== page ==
In a series of short films created by filmmaker Joshua Seftel that are entitled, “The Secret Life of Muslims,” Muslim American women, who chose to wear the hijab, discuss common misconceptions about it, and answer basic questions about the head covering, such as whether you must wear one in the shower, or to sleep in.
This is in contrast to Iran, where the the Center for Strategic Studies, which operates as part of the Iranian president’s office, recently published a three-year old study that illustrates the growing public distaste for the obligatory hijab. This follows the protests that broke out in Iran early this year, where dozens of women were arrested for discarding their mandatory Islamic head covering.
Comparing data from 2006, 2007, 2010, and 2014, the study illustrates the decline in support for the legal restrictions on women’s clothing, a change begun during the 1979 Islamic Revolution. In fact, in 2006, 34% of Iranians believed that the government should not be allowed to dictate what women wear, but this number jumped to 49% by 2014.
“And I’m sure if you ran the survey again today, that number would be even higher,” said an Iranian woman, who wished to remain anonymous.
Regarding more restrictive religious clothing like the chador, in 2006, 54% of those questioned thought that women should wear this garment that wraps around the entire body, and reveals only the face. However, the number dropped to 35% by 2014.
Respondents to the survey were also asked whether the government should charge women who were caught without a hijab in public. Nearly half the population believed the women should be charged in 2006, but three years ago that number had fallen to just 39%.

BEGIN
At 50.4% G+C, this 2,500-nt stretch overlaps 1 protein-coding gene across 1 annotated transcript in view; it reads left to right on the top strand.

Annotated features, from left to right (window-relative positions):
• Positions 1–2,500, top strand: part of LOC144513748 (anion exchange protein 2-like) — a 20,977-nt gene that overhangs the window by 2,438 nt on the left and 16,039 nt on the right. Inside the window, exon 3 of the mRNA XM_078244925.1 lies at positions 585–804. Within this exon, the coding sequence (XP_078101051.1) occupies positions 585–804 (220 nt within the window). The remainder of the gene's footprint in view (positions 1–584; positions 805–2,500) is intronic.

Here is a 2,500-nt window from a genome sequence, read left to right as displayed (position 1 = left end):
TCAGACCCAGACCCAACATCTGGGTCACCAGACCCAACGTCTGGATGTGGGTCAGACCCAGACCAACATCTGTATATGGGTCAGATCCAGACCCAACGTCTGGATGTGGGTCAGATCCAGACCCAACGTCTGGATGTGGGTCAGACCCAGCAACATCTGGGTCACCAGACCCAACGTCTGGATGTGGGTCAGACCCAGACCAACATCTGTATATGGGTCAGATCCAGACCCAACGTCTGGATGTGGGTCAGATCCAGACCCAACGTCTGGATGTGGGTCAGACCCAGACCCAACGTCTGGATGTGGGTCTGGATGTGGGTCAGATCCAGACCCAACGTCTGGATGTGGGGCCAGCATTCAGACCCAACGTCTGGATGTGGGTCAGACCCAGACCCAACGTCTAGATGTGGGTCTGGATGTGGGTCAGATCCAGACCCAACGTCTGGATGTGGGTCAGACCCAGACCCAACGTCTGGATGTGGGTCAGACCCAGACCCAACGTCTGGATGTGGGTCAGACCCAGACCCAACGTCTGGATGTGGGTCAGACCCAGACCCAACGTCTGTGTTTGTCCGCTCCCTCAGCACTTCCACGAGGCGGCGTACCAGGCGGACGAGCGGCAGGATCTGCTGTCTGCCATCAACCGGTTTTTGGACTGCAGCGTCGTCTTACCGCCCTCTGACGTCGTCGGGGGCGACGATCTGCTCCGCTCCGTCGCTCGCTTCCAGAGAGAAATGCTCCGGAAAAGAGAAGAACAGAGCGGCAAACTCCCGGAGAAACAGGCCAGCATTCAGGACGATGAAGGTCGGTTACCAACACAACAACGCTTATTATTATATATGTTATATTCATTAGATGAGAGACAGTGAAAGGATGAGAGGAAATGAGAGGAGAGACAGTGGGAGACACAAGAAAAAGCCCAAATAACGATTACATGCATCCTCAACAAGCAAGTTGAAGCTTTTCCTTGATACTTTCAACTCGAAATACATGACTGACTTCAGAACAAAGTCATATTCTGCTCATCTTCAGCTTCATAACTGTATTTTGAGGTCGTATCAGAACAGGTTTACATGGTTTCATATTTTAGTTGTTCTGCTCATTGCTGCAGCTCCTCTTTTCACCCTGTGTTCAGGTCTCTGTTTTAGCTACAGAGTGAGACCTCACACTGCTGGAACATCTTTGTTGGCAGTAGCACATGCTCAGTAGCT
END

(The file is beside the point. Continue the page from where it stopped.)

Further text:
While compulsory veiling appears to be unacceptable to the majority of Iranian people, the issue may be deeper than that. The recent protests clearly showed that the promised reforms are not enough, as the people called for regime change.
Many find it strange that President Rouhani has published these numbers while the police step up their crackdown on anti-hijab protests. They call it a “slick political gambit.”
In a similar move, last December Rouhani published the government’s budget in full, claiming he was striving for transparency.
He ran his campaign claiming to be a reformer, and hoped that revelations about how much funding the government is obligated to pay religious institutions and employees would temper anger over broken promises. However, it backfired into the uprising we witnessed at the turn of the year, where calls for regime change were shouted by the Iranian people.